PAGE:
Self-development

Bismillah,

 

The girls have been going to swimming for the past two weeks. Alhamdulillah, Big S is swimming so well without armbands. I actually doubted her swimming skills since we have not been at all for the past 6 months (since the birth of baby S, that is nearly half a year subhanAllah). And even before that we were not going regularly due to pregnancy and other issue. Hence I was actually very surprised when I saw her swimming. Especially the second week, she was swimming on her back, on her front, with her head under the water and she tried sideways. So, she was basically confident enough to try out different styles of swimming.

Now middle S is a complete different story. First week we didn’t take armbands so she was constantly either clinging to me or to metal bar on the side of the pool. Second week, with armbands on, she did let the metal bar go a little and she was praising herself so much for that. This girl of mine does not like to challenge herself. SubhanAllah.

Anyway, this post is supposed to be about myself and how I am connecting to the children. Since I have come back from Saudi, I keep thinking and rethinking about our set ways of doing things and my teaching and I feel there is something missing. I am often disappointed with myself. Generally speaking, I think one feels quite disappointed to return to this “dunya” where everything revolves around worldly things and you have just been to a holy a place at a time everything revolves around Godly things. Very strange feeling.

So, I keep evaluating things at home and keep asking “What do I want to achieve out of this homeschool thing? What is it really I am striving for?” Yes I want them to be able to read and understand Qur’an. Yes I want them to learn the Arabic language proficiently. Yes I want them to excel in Math, English, Science and in all their academic subjects. Yes I want them to go to top universities and become a dentist, a doctor, an archaeologist and ocean explorer, a story writer and an illustrator. However, the bottom line is, I want them to be good MUSLIMS.  So, before anything else, I want them to have good spiritual connection with Allah the Almighty and submit completely to the will of God. I want them to have that complete tavakkul (faith) and certainty with Allah swt and live their lives according to Islam.

I think we all agree that there is really only one effective way of moulding their character in this way from young age. There is only one thing we can do and that is SELF-DEVELOPMENT. If I really want to instil Islamic values in my children so they build up an Islamic character, the way forward is to start focusing more on myself. Because children will naturally observe, imitate, copy the adults of the household. And I strongly feel that my children are educating me in so many ways. They make me so conscious of what I say, how I speak, what’s my attitude and how I react. I know they are banking all these somewhere in their brain and will have exact same attitude to most things in life later on. That is so scary for me because I know I have a lot of character traits to improve. I am constantly praying that my children will turn up as someone much better than myself. Inshalla they won’t pick up those bad characteristics. Then at night time I lay in bed thinking “You are kidding yourself. The only way forward is to change those bad bits into good bits”. That is such a struggle, to constantly battle with your own self. May Allah guide and help us all.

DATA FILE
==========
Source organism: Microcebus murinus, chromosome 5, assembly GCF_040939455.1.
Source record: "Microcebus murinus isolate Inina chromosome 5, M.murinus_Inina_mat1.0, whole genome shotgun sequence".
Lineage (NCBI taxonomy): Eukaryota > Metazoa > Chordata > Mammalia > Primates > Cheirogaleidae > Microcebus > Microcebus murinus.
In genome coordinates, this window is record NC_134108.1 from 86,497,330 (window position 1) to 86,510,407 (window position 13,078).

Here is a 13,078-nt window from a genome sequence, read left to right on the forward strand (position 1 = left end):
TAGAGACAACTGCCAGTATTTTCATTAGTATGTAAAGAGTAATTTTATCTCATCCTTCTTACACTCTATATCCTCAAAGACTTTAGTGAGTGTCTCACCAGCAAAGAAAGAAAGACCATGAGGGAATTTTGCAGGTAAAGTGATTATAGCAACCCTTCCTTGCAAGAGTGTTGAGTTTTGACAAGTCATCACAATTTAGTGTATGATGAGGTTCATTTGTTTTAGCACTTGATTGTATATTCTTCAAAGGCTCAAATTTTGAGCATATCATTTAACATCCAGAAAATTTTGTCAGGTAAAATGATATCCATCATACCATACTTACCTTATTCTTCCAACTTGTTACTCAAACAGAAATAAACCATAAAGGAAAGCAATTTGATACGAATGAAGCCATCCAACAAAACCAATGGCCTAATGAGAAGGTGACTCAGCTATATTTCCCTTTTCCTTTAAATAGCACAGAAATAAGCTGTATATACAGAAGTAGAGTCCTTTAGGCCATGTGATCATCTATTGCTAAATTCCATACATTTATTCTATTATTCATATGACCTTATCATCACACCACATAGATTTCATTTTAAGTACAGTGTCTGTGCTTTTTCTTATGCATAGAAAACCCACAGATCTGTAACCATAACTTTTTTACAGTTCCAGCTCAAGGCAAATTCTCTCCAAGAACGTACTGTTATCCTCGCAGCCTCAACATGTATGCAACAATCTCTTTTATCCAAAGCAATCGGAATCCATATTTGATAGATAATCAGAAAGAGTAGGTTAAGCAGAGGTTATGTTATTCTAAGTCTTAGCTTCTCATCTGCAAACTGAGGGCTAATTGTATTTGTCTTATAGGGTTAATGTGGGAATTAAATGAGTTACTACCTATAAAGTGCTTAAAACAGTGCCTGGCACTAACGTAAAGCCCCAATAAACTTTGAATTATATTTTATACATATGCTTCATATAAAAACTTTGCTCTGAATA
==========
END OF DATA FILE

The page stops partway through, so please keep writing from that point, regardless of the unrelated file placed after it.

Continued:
So I am disappointed every time I shout to discipline them. I want them to have the love of Allah, the love of the prophet saw and the love of deen. But, I am so quick to point out their mistakes and shortcomings. I am so quick to judge and preach them. I lecture them daily about how Muslims should do things in Islam. And I fear that I am doing “more correcting and less connecting”. I am not really connecting to them in a manner that brings the love of learning Islam, the love of seeking knowledge into their lives. Sometimes I hear a friend or a colleague saying “Oh I hated Maths at school” or “I remember hating this or that subject so much” and the worst thing to happen would be one of our children saying “Oh I hated doing Arabic” or “I hated reading Qur’an” or have very negative attitude towards seeking Shari’ah knowledge.

So, I have decided to focus on 3 things for myself and for my family: Love everyone for the sake of Allah (because this stops that judgemental attitude you have towards others, including one’s children), Live in the moment (focus at present, plan as if you have forever but live as if you only have today) and Share the khayr.  When it comes to children, here is my target to do lise

  • Shout less
  • Discipline less- what it really means is criticise less. praise vs criticism ratio should be 5:1
  • Fill them up with love and make them feel loved unconditionally, regardless of what they do, what they say
  • Create such an atmosphere at home where everyone feels appreciated, wanted, valued
  • Listen to them when they speak, get to their level, make eye-contact
  • Say “yes” more often then “no”
  • More connecting through fun family activities

 

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Positive Islamic Parenting Reminders

Bismillah,

Alhamdulillah, we had our next Islamic Parenting class today attended by 16 mothers. It went really well mashaAllah where everyone shared their tips and experiences on how to help our children with memorizing the Qur’an. If you would like the handouts and the power point presentation from today’s session to be emailed to you please comment on this post with your email address inshaAllah. I will not stop in detail as I have posted previously here and here on hifdh.

We talked a lot about parenting through positive reinforcement today. I had a handout which summarizes ten reminders to be read each morning by parents, especially mothers who are quite busy tending to the needs of a number of children. I don’t remember where I got them originally. But I have got it printed and stuck to my fridge and read from time to time, to remind myself on positive and effective parenting. So, here goes the list.